• Julius Erving recalled an interesting story about Michael Jordan
  • Erving first thought Jordan's game was similar to his
  • The former Sixers star is a fan of Kawhi Leonard at present

Julius Erving eventually learned that he and Michael Jordan weren’t really the same.

Before Jordan took the NBA by storm, an array of basketball superstars dominated the league. Among them was former Philadelphia 76ers star Erving, best known for his moniker “Dr. J.”

In a recent interview with “The Dan Patrick Show,” Erving, who is considered one of the most electrifying basketball players of all time, recalled his first impression of a young Jordan. According to the NBA Hall of Famer, he initially thought MJ was like a “junior version” of himself. But over time, Jordan’s accolades showed a different story.

“In the beginning you know it was interesting because when he [Jordan] came out of college and we, actually me, he and Dominique Wilkins went to an event in Atlanta, Georgia and it was a golf event,” Erving recalled. “[But] We ended up getting in the gym and playing some basketball.”

“So I saw what he had, but I also knew what I had and whatever, so you know it was like he [Jordan] was a junior version [of me],” he continued. “But as you know, time will tell the story, that’s a six-time championship, five-time MVP or whatever, he certainly surpassed my accomplishments.”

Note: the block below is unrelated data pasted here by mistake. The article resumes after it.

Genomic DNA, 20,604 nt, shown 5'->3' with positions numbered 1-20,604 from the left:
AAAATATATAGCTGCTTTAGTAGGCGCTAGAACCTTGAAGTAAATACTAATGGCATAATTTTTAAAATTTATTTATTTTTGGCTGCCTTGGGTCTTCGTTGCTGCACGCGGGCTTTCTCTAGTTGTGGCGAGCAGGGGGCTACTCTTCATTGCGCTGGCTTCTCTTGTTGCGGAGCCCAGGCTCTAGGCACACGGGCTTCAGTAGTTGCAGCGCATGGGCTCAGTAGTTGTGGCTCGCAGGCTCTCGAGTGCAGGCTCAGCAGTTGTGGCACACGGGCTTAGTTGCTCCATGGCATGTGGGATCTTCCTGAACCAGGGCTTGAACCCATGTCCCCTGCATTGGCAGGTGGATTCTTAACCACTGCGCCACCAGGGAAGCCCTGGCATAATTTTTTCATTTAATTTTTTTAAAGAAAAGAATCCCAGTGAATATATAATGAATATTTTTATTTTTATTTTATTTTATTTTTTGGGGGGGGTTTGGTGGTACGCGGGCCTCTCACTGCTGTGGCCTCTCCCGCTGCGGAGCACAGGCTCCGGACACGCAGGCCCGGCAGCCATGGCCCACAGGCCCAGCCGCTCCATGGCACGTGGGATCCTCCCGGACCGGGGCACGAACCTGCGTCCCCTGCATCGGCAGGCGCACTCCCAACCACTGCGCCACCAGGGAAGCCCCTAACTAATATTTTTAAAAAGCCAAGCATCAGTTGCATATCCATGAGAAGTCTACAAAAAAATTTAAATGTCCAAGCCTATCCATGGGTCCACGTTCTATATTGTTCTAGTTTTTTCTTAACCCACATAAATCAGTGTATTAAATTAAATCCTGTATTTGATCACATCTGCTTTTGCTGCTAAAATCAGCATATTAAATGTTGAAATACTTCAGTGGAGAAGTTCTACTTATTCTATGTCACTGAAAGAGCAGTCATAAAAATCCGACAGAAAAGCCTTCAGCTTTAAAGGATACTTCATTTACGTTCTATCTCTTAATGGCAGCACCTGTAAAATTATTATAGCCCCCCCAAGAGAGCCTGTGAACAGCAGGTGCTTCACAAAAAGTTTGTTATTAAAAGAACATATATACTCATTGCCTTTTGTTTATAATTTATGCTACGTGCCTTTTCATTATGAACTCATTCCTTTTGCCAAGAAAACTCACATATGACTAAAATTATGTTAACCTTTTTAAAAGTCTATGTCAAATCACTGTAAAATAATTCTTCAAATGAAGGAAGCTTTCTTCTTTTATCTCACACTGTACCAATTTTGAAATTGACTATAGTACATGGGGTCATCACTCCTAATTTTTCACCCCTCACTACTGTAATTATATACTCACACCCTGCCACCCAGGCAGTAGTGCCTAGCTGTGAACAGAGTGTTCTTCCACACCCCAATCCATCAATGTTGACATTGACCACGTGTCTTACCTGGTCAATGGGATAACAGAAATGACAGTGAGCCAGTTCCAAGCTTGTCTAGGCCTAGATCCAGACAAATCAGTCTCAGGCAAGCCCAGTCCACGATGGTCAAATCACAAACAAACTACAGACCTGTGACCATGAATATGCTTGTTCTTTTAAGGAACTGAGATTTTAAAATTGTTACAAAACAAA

Though Jordan had clearly eclipsed Erving in terms of basketball achievements, the latter is still widely regarded as one of the greatest players of all time.

In his stellar professional basketball career, Erving recorded an overall average of 24 points per game and was an All-Star in all of his 16 combined NBA and ABA seasons. He also led the 1983 Sixers team to an NBA championship and won the MVP award four times.

Jordan, on the other hand, was a 14-time NBA All-Star, six-time NBA champion and a five-time NBA MVP.

Michael Jordan has pledged $100 million over 10 years to groups fighting for social justice and against racism
Michael Jordan has pledged $100 million over 10 years to groups fighting for social justice and against racism AFP / VINCENT LAFORET

At present, Erving still enjoys watching NBA. Though he doesn’t see another junior version of himself, the 71-year-old likes the playing style and persona of Los Angeles Clippers forward Kawhi Leonard.

“I love watching Kawhi [Leaonard] going back to his days in San Antonio,” Erving revealed last month. “You know, I was a big Tim Duncan fan and in San Antonio, having their roots in the ABA, you know was created as a bias for me. When Kawhi came on the scene and then he was MVP in the playoffs, I started watching him more closely and I like what he brings to the table.”

“You know a lot of people don’t like his demeanor, but I love his demeanor,” the Sixers legend admitted of Leonard. “He says something when he has something to say, if he’s got nothing to say go talk to somebody else. So he would be at the top of my list.”